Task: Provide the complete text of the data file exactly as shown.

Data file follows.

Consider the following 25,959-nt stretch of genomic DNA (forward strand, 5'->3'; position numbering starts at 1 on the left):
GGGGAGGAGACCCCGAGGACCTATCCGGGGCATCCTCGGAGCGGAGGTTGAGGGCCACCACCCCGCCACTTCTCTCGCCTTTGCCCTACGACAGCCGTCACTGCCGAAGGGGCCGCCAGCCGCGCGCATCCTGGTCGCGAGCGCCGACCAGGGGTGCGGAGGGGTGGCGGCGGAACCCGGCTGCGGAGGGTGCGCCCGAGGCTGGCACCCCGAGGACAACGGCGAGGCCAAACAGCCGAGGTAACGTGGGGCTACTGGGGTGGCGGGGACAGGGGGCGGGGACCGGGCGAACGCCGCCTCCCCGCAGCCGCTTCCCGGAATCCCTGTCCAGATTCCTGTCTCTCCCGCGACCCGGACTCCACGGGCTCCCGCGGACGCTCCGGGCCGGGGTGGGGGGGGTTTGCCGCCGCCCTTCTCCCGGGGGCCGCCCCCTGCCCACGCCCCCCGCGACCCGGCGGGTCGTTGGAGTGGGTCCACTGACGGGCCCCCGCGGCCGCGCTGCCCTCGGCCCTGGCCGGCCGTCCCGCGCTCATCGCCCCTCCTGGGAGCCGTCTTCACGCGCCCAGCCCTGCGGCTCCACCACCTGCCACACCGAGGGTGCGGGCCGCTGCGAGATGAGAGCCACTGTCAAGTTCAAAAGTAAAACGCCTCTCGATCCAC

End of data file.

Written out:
Consider the following 25,959-nt stretch of genomic DNA (forward strand, 5'->3'; position numbering starts at 1 on the left):
GGGGAGGAGACCCCGAGGACCTATCCGGGGCATCCTCGGAGCGGAGGTTGAGGGCCACCACCCCGCCACTTCTCTCGCCTTTGCCCTACGACAGCCGTCACTGCCGAAGGGGCCGCCAGCCGCGCGCATCCTGGTCGCGAGCGCCGACCAGGGGTGCGGAGGGGTGGCGGCGGAACCCGGCTGCGGAGGGTGCGCCCGAGGCTGGCACCCCGAGGACAACGGCGAGGCCAAACAGCCGAGGTAACGTGGGGCTACTGGGGTGGCGGGGACAGGGGGCGGGGACCGGGCGAACGCCGCCTCCCCGCAGCCGCTTCCCGGAATCCCTGTCCAGATTCCTGTCTCTCCCGCGACCCGGACTCCACGGGCTCCCGCGGACGCTCCGGGCCGGGGTGGGGGGGGTTTGCCGCCGCCCTTCTCCCGGGGGCCGCCCCCTGCCCACGCCCCCCGCGACCCGGCGGGTCGTTGGAGTGGGTCCACTGACGGGCCCCCGCGGCCGCGCTGCCCTCGGCCCTGGCCGGCCGTCCCGCGCTCATCGCCCCTCCTGGGAGCCGTCTTCACGCGCCCAGCCCTGCGGCTCCACCACCTGCCACACCGAGGGTGCGGGCCGCTGCGAGATGAGAGCCACTGTCAAGTTCAAAAGTAAAACGCCTCTCGATCCAC